Earlier today, I lost my temper on twitter with a few shirt-rending hair-tearers of the “Labour is Doomed. DOOOMED I TELL YOU!” variety. I was really quite cross, which I know will surprise my regular readers for whom I’m a veritable sage of calm and considered wisdom. I have no patience for the “I’m a Labour supporter but I hope we lose big so that I can shout “I told you so” at all the members who wanted the Party to change” types. None at all. However, I accept that one of the many lessons of Brexit is that shouting at people that they’re idiots hasn’t, historically, changed many minds. Continue reading
To read EduTwitter, one would think that there are very few issues in education policy at the moment which are of any consequence. The two issues which currently seem to suck in all discussions like twin black holes, are:
- discipline policy, which tends to centre around a group who support the adoption of draconian systems of control and sanctions; and
- what’s become known as “Direct Instruction”, or #justtellthem, in which a group proclaim the efficacy of what might loosely be termed a “traditionalist” pedagogical style of the teacher imparting information to students
There is a considerable overlap in the groups supporting these two approaches. Similarly, both stances have the explicit backing of the Conservative government. These positions have, of course, always existed. There have always been teachers who prefer and impose a strict regime, and there have always been teachers who prefer a didactic teaching style. There is very little under the education sun which is new. So why the increased virulence and hostility of the debate? Continue reading
Here’s two things I believe:
1) Schools should teach that Conservatism, particularly in its post-1970s New Right manifestation, is an appalling sociopathic con-trick designed to enrich a few at the expense of the many.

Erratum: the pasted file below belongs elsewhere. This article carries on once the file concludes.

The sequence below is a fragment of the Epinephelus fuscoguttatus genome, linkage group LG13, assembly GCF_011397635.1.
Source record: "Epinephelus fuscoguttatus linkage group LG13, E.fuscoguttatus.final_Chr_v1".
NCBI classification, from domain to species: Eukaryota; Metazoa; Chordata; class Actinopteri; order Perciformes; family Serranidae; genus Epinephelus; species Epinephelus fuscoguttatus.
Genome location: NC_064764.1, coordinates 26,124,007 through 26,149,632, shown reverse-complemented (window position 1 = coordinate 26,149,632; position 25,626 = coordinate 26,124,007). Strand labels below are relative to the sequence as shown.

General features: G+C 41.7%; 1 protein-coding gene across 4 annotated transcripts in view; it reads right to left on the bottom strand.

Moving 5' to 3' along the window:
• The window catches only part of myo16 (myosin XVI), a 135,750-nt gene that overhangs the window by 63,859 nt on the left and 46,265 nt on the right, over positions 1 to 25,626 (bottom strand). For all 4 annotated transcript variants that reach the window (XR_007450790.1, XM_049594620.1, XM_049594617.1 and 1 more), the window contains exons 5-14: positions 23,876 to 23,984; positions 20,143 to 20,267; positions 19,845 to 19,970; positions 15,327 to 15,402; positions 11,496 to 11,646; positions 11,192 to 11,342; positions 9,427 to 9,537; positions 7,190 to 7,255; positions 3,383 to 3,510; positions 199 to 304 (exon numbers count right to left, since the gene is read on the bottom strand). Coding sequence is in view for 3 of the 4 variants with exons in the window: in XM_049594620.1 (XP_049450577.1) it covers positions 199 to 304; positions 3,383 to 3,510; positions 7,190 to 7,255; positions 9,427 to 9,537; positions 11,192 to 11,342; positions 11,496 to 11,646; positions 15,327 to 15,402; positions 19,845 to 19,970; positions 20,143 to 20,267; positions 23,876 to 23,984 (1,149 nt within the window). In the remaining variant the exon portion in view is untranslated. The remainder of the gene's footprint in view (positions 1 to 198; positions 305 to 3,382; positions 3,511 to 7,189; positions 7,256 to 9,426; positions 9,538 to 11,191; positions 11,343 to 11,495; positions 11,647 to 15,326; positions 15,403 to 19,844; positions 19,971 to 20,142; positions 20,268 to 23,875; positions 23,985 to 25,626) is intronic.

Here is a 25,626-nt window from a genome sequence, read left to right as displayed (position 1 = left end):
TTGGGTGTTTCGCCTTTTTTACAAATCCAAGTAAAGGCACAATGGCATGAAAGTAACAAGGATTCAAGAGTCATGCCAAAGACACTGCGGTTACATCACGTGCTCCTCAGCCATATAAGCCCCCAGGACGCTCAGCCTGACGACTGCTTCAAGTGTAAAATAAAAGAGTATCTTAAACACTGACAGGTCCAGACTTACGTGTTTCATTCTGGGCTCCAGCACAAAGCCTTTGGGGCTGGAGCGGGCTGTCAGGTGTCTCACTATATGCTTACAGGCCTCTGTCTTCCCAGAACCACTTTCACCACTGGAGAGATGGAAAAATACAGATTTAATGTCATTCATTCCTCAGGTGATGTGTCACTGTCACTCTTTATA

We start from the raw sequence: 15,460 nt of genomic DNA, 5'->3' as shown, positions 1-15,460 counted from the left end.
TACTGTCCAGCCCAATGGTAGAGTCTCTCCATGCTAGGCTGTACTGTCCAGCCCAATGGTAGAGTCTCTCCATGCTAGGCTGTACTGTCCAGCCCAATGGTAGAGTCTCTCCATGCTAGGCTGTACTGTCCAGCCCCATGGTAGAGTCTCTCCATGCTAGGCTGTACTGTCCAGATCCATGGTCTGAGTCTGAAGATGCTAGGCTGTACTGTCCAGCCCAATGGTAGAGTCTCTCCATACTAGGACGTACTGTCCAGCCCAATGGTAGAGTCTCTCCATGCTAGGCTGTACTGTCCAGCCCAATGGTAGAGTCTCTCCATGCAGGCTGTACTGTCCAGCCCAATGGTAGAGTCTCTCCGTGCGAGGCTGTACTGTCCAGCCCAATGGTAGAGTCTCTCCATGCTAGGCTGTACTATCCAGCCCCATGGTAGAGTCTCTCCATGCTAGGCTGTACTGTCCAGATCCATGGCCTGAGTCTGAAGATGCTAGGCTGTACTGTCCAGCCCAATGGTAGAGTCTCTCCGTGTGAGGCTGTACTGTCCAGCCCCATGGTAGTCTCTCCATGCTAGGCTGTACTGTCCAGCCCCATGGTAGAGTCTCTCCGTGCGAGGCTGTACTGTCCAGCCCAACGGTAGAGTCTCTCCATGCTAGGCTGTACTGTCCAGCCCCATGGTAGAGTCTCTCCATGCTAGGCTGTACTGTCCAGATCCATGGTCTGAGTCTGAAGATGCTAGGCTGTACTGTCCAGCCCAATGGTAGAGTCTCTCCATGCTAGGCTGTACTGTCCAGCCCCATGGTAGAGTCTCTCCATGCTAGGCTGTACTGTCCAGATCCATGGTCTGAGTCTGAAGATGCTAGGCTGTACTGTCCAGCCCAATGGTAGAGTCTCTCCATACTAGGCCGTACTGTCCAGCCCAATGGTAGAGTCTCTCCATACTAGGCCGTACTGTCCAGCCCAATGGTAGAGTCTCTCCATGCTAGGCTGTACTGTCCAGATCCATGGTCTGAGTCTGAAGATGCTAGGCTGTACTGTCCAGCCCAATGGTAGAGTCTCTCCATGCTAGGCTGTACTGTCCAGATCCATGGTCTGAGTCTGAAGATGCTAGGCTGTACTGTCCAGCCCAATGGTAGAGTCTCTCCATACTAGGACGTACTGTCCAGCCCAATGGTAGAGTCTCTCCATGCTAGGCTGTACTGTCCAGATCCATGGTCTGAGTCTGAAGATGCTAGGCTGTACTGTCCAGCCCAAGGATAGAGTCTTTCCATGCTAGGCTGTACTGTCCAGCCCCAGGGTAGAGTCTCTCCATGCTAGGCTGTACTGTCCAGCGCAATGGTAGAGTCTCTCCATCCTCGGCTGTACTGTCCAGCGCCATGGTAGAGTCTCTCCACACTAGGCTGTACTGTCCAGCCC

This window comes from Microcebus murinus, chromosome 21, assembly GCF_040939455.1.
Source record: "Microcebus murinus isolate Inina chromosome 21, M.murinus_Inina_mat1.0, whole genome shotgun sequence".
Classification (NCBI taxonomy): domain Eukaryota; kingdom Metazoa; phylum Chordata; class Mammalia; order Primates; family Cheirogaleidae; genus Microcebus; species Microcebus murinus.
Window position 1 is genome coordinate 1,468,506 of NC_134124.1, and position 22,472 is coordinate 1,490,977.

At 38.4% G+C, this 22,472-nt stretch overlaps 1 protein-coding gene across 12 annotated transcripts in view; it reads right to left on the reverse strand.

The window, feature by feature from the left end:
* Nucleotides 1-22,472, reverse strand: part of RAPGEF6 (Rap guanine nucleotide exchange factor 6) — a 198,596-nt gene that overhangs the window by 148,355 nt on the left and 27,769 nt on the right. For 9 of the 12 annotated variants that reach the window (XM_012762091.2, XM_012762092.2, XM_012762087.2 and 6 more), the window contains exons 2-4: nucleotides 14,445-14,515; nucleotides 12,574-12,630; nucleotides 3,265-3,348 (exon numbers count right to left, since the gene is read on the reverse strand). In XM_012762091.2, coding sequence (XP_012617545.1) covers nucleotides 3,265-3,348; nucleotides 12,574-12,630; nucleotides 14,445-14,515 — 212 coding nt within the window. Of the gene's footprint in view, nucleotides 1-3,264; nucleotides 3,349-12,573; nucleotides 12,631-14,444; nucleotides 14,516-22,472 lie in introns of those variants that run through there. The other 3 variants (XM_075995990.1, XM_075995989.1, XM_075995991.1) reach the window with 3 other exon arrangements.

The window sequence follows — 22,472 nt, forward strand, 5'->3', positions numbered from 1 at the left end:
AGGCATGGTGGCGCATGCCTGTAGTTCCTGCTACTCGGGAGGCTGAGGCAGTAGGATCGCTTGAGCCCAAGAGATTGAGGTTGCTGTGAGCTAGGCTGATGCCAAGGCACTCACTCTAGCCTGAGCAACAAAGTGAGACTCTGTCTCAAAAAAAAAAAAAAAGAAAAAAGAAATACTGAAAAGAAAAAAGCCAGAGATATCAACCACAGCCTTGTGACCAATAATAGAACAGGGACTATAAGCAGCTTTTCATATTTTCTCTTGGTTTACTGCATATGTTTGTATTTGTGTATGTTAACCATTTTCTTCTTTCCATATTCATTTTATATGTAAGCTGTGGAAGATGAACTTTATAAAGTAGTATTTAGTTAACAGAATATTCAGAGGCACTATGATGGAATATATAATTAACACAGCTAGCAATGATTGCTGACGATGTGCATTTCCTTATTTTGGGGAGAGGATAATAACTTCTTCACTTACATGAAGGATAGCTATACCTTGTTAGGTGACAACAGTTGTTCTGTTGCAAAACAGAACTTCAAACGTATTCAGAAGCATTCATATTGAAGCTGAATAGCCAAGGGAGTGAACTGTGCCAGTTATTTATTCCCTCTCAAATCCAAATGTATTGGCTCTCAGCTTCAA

2) Every child in school should play Rugby League, because it builds character, is a lot of fun, and might eventually provide us with enough of a player base to beat the bloody Australians. Continue reading
Back in July I wrote a blog about how Gove’s destruction of the locally accountable state education system and its replacement with a market-based system of private firms contracted to the DFE, would lead directly to the return of selection. Perhaps unwittingly (although I am in no way as convinced of Gove’s principled opposition to grammars as his fans are), he had prepared the ground for selection to be reintroduced without having to change the law, via the private edubusinesses often referred to as ‘academy chains’. I was immediately howled down by furious Govians, who were genuinely outraged that I dared to ascribe responsibility for this to their hero, and who were in absolute denial about how the market Gove built would facilitate this. Indeed, I was told categorically by one ex-Gove advisor that MATs couldn’t do this, as it would require a change to the law. Right. So having been proved correct (rather faster than I expected), I thought I’d make a return to the prediction game, to see if I can help shine a light into the sewer which our education policy is fast disappearing down. Continue reading